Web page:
Now Simon has written 7 titles and is selling a lot of books. We split everything 50/50 and I have used this model to work with some incredible musicians, including jaw dropping Levi Clay and one of the most famous jazz guitarists on the planet, Martin Taylor. That book will be coming out this year. It’s surreal to sit at one of your childhood hero’s dinner tables and put a book together!
- How about your latest book – what can readers look forward to when they pick it up?
I’ve just put together a new book on Jazz Chords for beginners. It’s a minefield and there is a lot of terrible information out there. I wanted to create an easy way for guitarists to gain access to all those lovely musical colours.
I’m also working on a “100 Blues licks in the style of…” book. – I’ve taken the 20 most influential blues guitarists and written in-the-style-of licks and phrases for each of them. I’ll show the reader how to combine them into solos and actually use them as a launch pad for their own creativity.
- Who is your hero in real life and in fiction?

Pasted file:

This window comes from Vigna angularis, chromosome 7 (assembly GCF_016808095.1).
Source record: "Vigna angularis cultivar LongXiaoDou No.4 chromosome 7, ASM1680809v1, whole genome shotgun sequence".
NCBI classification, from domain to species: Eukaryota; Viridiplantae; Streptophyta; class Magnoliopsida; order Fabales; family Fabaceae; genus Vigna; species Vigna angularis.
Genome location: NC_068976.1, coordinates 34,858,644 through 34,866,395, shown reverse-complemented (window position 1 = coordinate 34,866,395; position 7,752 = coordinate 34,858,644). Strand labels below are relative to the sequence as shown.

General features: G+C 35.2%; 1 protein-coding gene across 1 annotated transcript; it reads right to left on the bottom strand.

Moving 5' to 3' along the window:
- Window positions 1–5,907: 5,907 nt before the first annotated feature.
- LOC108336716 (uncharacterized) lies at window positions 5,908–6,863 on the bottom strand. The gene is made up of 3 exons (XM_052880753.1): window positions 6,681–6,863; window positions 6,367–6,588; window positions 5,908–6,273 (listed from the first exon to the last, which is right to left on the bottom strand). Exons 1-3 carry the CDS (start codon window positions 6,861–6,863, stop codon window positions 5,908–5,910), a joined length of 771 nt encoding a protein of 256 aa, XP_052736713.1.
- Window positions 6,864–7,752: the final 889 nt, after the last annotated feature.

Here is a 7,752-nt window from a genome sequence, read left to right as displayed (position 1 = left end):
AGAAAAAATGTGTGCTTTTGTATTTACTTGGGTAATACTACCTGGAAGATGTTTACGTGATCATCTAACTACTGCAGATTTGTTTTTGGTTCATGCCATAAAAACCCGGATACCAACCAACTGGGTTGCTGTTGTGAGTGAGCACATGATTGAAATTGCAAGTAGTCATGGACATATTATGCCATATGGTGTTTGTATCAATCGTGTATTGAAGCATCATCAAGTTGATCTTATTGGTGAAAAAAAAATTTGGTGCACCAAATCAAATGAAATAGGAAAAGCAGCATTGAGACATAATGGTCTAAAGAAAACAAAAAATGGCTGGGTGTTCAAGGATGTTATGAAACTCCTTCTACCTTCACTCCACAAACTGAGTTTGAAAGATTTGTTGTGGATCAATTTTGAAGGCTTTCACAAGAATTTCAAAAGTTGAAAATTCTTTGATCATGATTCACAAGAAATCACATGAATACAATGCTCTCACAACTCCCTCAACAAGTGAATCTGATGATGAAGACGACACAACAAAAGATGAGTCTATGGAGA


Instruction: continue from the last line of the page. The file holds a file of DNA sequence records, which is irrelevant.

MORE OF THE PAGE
Frank Zappa. He died before I really got into his music (I think I was about 13 at the time). He was just so articulate and satirical and fought Tipper Gore against those Caution, Explicit Lyrics stickers they used to censor music.
In fiction… Granny Weatherwax, maybe Nigel Tufnell!
- Who are your three favourite writers – and why?
Well, I won’t name anyone we both know because we always bump into each other at those Amazon thingies and it just gets awkward…
Iain (M) Banks. What a mind. Both as a novelist and a science fiction writer… I’ve never read anything that good. Period. I don’t think I could put into words how much his works mean to me. They were always there to escape to during darker times.
Terry Pratchett. Again, such a creative force. I read every Discworld book I could growing up and just fell in love with his whimsical genius.
Haruki Murakami. Even after translation his writing is chillingly perfect. “There’s no such thing as perfect writing, just like there’s no such thing as perfect despair.”
- When you’re not writing, what is your favourite way to spend your time?
I’m always writing, or publishing. It sure feels like it. But I’m getting a lot of joy from having the freedom to travel and work overseas now. Me and my girlfriend decided to stick the dogs in the car and drive down to The South of France for a month. I’m writing this interview by the pool (with a beer) after having spent the day in St Tropez. (I’m just saying this to bug L.J., as she keeps informing me of how jealous she is!).
[Blogger’s Note: I can confirm I was very jealous to see pictures of the pair of them sunning themselves on the Cote d’Azur while we were stuck in rainy Somerset listening to back-to-back episodes of Blaze and the Monster Machines, which is my son’s new favourite thing].